Cintiq Unplugged: Photographer Achieves Full Creative Potential
When first testing Cintiq Companion, portrait photographer Gidi Meir Morris didn’t think the device was that ground-breaking. Then he unplugged it, and that changed everything ... Gidi is one of 8 professional artists who were selected by Wacom and Digital Arts magazine to give Cintiq Companion a one 30-day trial run.
Originally from Tel Aviv, Gidi Meir Morris now lives in London, trying to refine his own creative style of photography. Therefore, the 30-year-old visual artist has begun to focus more on the creation of fine arts – a process for which he finds Wacom tablets an essential tool: “Wacom has become an industry standard,” Gidi claims. He is convinced that every professional photographer should use such a tablet for the strong “level of control” over work.
Changing the workflow
When offered to test Cintiq Companion and review it from a photographer’s perspective, Gidi looked at the device from every angle. At first, he attached the mobile tablet to his laptop to finish a current project – just the way he would with his regular Wacom tablet. After a week, he knew that Cintiq Companion could do everything his usual tablet could.
Now it was time to move on and change the workflow: Gidi uploaded a portrait photograph from a recent photo shoot onto Cintiq Companion, then unplugged the device from his laptop and sat down on the couch with it. For hours on end, Gidi was immersed in his work, drawing and painting freely around the photograph. “That’s when I started to realise that this device is completely different from anything that I have.”
Lose yourself in the image
Painting directly on the image deeply impressed Gidi. In a Facebook video blog post, he declared: “I just sat there painting. I got lost in the image”. The tool made the him feel “like I had been thrown back to my childhood: I had gone back to creating something out of nothing, which is something I really missed as a photographer. The Cintiq really pulled that back out in me.”
Mobility counts: from the couch to St. James’ Park
Gidi loves that the device made him change his way of thinking about his workspace. “A lot of the things that limit you are actually in your head,” the photographer says. Cintiq Companion allowed him to change his routine, abandon his desk and move anywhere to work and create: “The first step was my couch, the second step was a coffee shop, the third step was St. James’ Park. I just sat there and painted, and that is something I could never do with my laptop and tablet.”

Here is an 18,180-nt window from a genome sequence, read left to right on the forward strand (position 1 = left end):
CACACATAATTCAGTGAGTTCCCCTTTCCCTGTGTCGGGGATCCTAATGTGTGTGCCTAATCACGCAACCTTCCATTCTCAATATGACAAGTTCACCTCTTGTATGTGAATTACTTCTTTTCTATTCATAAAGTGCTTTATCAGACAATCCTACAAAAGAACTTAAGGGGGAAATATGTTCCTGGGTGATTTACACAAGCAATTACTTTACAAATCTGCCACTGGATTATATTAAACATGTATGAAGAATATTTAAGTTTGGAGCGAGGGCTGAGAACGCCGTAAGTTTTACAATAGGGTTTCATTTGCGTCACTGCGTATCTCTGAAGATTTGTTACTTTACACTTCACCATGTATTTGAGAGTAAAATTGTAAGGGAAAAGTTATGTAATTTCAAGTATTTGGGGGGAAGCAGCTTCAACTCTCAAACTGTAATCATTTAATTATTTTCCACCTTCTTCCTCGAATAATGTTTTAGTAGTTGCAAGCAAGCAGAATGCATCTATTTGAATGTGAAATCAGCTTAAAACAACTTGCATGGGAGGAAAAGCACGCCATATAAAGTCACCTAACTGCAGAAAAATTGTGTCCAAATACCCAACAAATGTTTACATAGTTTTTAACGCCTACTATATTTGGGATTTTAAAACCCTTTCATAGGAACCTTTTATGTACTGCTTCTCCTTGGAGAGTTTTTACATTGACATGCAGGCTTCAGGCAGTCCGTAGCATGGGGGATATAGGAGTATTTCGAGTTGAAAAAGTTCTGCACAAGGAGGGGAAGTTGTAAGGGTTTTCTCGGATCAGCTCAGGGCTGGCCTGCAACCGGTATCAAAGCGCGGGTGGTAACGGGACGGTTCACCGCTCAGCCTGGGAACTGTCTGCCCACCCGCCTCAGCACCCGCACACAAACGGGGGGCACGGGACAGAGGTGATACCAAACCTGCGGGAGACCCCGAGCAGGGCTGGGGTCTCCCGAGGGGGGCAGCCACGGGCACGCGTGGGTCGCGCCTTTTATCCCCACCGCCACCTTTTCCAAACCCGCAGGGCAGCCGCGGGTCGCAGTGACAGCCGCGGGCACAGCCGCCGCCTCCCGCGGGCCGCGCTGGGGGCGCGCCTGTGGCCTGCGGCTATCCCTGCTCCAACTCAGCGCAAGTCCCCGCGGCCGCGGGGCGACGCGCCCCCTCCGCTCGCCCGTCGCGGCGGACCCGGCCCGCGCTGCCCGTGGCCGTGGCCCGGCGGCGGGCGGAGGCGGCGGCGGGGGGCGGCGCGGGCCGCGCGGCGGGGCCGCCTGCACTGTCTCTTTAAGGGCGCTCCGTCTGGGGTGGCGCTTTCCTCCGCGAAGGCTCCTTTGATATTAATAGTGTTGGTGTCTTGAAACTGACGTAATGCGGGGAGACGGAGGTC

The Cintiq’s battery lasted long enough for Gidi to get a lot of work done outside. He was especially pleased with the strength of the Cintiq Companion’s processor. Once during the test period, the visual artist worked on a file that turned out to be 6 GB large. Gidi says: “Most laptops would struggle with a file that size, and I was actually really surprised that I could paint freely and work on the image. The device is much more powerful than I expected.”
Recommendable, but not for all
After one month of using Cintiq Companion, Gidi felt that it is “a very interesting tool to have” for all photographers who work on one single image for a long time. However, he admits that the device might not be recommendable for every photographer: “It really depends on the kind of photography you’re doing.” According to Gidi Meir Morris, especially those who sort through many files at a time might not get to use all creative options Cintiq Companion has to offer.
As for future Wacom developments, Gidi has the same request his fellow Cintiq Companion test person Estelle Baylis (LINK to the first review) has: Since the artist works with the Mac OS on an everyday basis, it took him some time to switch to Windows 8. “It’s just different,” Gidi says. Therefore, to him, finding a way to make Cintiq Companion run on Mac OS “would completely change the product for people like me.”
All in all: a huge asset
Gidi Meir Morris concludes that Cintiq Companion is a very useful tool for himself – especially as he is trying to move more into the fine arts, where, he claims, “art is mostly about what’s going on in your head and your heart. Therefore, being able to detach myself from my regular work environment is a huge asset.”